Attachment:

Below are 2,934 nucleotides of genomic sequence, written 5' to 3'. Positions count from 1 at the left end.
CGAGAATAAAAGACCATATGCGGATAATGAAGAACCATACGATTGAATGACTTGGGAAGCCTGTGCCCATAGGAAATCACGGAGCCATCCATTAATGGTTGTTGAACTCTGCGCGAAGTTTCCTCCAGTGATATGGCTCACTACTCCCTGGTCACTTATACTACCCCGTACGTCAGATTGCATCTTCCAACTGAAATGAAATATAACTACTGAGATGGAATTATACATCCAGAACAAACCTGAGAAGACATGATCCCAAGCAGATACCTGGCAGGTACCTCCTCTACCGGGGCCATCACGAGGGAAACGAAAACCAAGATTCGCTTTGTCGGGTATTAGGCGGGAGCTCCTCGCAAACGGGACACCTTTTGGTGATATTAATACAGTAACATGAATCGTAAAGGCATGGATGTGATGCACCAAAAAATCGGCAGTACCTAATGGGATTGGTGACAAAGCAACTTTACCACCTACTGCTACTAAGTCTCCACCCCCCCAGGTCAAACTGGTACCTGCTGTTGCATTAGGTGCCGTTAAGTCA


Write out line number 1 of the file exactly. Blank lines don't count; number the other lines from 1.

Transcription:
Below are 2,934 nucleotides of genomic sequence, written 5' to 3'. Positions count from 1 at the left end.